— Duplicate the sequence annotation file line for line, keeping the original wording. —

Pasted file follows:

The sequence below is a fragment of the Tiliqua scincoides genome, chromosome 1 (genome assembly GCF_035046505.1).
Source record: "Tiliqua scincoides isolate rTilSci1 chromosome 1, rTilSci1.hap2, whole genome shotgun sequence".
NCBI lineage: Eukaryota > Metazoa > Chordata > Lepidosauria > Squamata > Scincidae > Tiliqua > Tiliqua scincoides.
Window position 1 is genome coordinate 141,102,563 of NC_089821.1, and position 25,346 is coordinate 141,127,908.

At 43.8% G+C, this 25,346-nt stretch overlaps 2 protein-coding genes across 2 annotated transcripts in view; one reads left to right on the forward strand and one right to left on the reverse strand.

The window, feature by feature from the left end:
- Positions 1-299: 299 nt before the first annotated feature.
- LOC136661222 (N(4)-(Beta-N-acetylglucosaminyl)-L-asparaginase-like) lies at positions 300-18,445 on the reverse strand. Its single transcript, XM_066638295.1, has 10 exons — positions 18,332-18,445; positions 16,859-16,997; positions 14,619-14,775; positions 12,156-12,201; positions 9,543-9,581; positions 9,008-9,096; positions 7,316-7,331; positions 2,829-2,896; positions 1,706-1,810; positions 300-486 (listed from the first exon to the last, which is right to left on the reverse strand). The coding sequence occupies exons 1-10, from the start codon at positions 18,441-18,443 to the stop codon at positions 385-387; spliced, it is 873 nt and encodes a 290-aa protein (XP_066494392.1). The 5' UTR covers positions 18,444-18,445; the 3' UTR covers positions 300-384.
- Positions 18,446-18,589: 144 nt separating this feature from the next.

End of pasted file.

The sequence below is a fragment of the Tiliqua scincoides genome, chromosome 1 (genome assembly GCF_035046505.1).
Source record: "Tiliqua scincoides isolate rTilSci1 chromosome 1, rTilSci1.hap2, whole genome shotgun sequence".
NCBI lineage: Eukaryota > Metazoa > Chordata > Lepidosauria > Squamata > Scincidae > Tiliqua > Tiliqua scincoides.
Window position 1 is genome coordinate 141,102,563 of NC_089821.1, and position 25,346 is coordinate 141,127,908.

At 43.8% G+C, this 25,346-nt stretch overlaps 2 protein-coding genes across 2 annotated transcripts in view; one reads left to right on the forward strand and one right to left on the reverse strand.

The window, feature by feature from the left end:
- Positions 1-299: 299 nt before the first annotated feature.
- LOC136661222 (N(4)-(Beta-N-acetylglucosaminyl)-L-asparaginase-like) lies at positions 300-18,445 on the reverse strand. Its single transcript, XM_066638295.1, has 10 exons — positions 18,332-18,445; positions 16,859-16,997; positions 14,619-14,775; positions 12,156-12,201; positions 9,543-9,581; positions 9,008-9,096; positions 7,316-7,331; positions 2,829-2,896; positions 1,706-1,810; positions 300-486 (listed from the first exon to the last, which is right to left on the reverse strand). The coding sequence occupies exons 1-10, from the start codon at positions 18,441-18,443 to the stop codon at positions 385-387; spliced, it is 873 nt and encodes a 290-aa protein (XP_066494392.1). The 5' UTR covers positions 18,444-18,445; the 3' UTR covers positions 300-384.
- Positions 18,446-18,589: 144 nt separating this feature from the next.